Robert Cunningham has made four trips to Afghanistan, been involved in more than 140 combat missions and met countless soldiers, but he is not a serviceman; he is a photographer.
Cunningham, who visited the Baltimore Camera Club last month, joined forces with Steve Hartov, an ex-Israeli paratrooper, novelist and military journalist, to create “Afghanistan: On The Bounce.”
The book takes the best photos from Cunningham’s time as an embedded photographer in the military to give the public an in-depth look at what soldiers in Afghanistan experience on a day-to-day basis.
“I attempted to join the military right after high school, but due to fibromyalgia (a musculoskeletal disorder), I was permanently disqualified,” said Cunningham. “I was frustrated that [the United States was] in a war and I was stuck at home.”
Cunningham, 31, was given the idea of embedding as a civilian photographer after expressing his frustrations to friends who had served in Afghanistan. But before ever setting foot there, Cunningham realized that many civilians, himself included, didn’t have a real understanding of what it is like to be a soldier serving in the Middle East. This lack of understanding became the impetus for creating a book.
Hartov, who has served in both the American and Israeli military, said the book “has become a calling card of veterans who buy it and hand it to their families. They tell them, ‘This will tell you what I went through more than I can say myself.’”
“[The book is] to show to families and friends what [a veteran’s] day-to-day life really is like, so there could be a better understanding,” said Cunningham, who believes many suicides by veterans are due, in part, to “the lack of communication
between service members and civilians.”
“People think of combat photographers as taking pictures of explosions, shooting and shells flying,” said Hartov, who also has been an embedded photographer. “What I think about mostly are not the moments of terror, but the moments in between. I’m looking for fatigue, stress and those quiet times where soldiers seek to take themselves out of the combat zone.”
Although Cunningham and Hartov made it a point not to have combat become the book’s central theme, Cunningham said he received comments from some veterans that the small amount that was included was still too much.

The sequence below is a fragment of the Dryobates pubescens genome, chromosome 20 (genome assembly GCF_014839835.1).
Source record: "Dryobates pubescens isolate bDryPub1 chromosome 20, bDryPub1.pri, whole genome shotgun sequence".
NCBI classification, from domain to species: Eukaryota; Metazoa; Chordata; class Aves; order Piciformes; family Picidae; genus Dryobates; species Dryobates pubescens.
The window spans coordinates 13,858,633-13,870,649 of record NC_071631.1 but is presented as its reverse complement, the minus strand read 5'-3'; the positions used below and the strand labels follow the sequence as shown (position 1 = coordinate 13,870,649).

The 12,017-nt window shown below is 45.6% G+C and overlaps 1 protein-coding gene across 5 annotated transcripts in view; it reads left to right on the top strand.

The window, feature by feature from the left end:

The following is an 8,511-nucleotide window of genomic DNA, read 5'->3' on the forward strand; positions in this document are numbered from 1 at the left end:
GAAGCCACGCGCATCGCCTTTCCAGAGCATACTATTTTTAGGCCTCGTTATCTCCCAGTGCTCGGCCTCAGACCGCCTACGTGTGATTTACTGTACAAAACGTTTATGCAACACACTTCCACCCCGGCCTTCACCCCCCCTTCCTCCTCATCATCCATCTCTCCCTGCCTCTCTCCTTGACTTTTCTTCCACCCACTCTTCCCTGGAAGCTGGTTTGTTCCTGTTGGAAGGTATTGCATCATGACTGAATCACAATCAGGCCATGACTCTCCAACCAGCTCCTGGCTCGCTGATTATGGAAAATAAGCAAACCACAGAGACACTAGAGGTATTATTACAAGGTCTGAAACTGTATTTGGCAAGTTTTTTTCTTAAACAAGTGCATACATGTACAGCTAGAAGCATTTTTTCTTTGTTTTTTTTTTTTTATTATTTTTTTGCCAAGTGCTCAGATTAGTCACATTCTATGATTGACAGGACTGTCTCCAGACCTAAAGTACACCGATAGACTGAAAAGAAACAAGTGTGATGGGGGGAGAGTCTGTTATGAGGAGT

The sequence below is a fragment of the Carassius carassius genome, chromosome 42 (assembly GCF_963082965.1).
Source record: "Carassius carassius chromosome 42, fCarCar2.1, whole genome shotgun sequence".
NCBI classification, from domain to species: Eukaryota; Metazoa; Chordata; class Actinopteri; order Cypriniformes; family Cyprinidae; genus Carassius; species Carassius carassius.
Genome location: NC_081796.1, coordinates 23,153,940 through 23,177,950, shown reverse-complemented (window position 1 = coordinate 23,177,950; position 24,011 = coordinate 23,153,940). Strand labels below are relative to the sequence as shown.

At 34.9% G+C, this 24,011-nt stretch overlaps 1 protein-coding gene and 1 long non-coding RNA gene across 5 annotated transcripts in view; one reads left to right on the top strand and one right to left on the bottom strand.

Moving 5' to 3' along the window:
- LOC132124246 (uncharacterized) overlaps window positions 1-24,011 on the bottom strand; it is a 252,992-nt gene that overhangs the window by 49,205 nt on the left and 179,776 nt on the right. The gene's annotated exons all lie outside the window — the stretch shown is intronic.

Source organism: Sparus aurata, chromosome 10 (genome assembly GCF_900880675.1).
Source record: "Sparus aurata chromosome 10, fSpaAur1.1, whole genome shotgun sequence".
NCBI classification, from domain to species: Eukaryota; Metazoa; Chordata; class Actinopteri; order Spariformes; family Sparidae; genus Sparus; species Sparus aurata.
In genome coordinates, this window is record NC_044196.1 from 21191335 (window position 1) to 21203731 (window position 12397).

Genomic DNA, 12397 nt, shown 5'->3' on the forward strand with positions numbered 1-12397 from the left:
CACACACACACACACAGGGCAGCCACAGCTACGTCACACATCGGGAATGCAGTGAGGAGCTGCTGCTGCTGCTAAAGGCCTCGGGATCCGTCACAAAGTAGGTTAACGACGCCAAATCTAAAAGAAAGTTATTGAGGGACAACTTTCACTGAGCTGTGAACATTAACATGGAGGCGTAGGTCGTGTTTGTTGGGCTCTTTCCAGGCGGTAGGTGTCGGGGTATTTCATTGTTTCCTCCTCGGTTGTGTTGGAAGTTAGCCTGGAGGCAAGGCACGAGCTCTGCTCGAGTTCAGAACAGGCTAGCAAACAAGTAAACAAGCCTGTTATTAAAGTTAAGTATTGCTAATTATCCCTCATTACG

Then there’s the trust factor.
“It’s interesting because I have been on both sides of the camera. When a photographer shows up, the first reaction is distrust,” said Hartov. “The culture has completely changed since the days of World War II, when combat photographers were respected by soldiers and they were there to convey the message.”
As a photographer, Hartov, who is a major in the New York Guard — a state volunteer force, said his career in the military plays a huge role in building a rapport with the soldiers he is accompanying. But for those who don’t have that advantage, it is a huge challenge to build that trust.
Cunningham admitted that at the start of his time in Afghanistan, there were moments where his own lack of understanding showed.
“When I first arrived in Afghanistan, I had breakfast with my unit’s public affairs officer. He said, ‘We’re going to have a ramp service, and we want your camera there,’” said Cunningham. “When I heard ramp service, I thought soldiers would be receiving medals or awards.”
The officer explained that a ramp service is when the military send one of their fallen home.
“I was standing in the middle of a funeral with a camera, and you can hear the camera. It’s a gut-wrenching feeling and one of the most horrible things I’ve had to photograph. The last thing I did in 2011 before leaving was a dual-hero ramp service.”
One of Cunningham’s goals with the book was to not allow politics to influence it.
“Anybody, whether you’re for or against the situation, can read the book and come out with a better understanding of what’s [happening in Afghanistan] without feeling pressured to believe one way or another,” he said.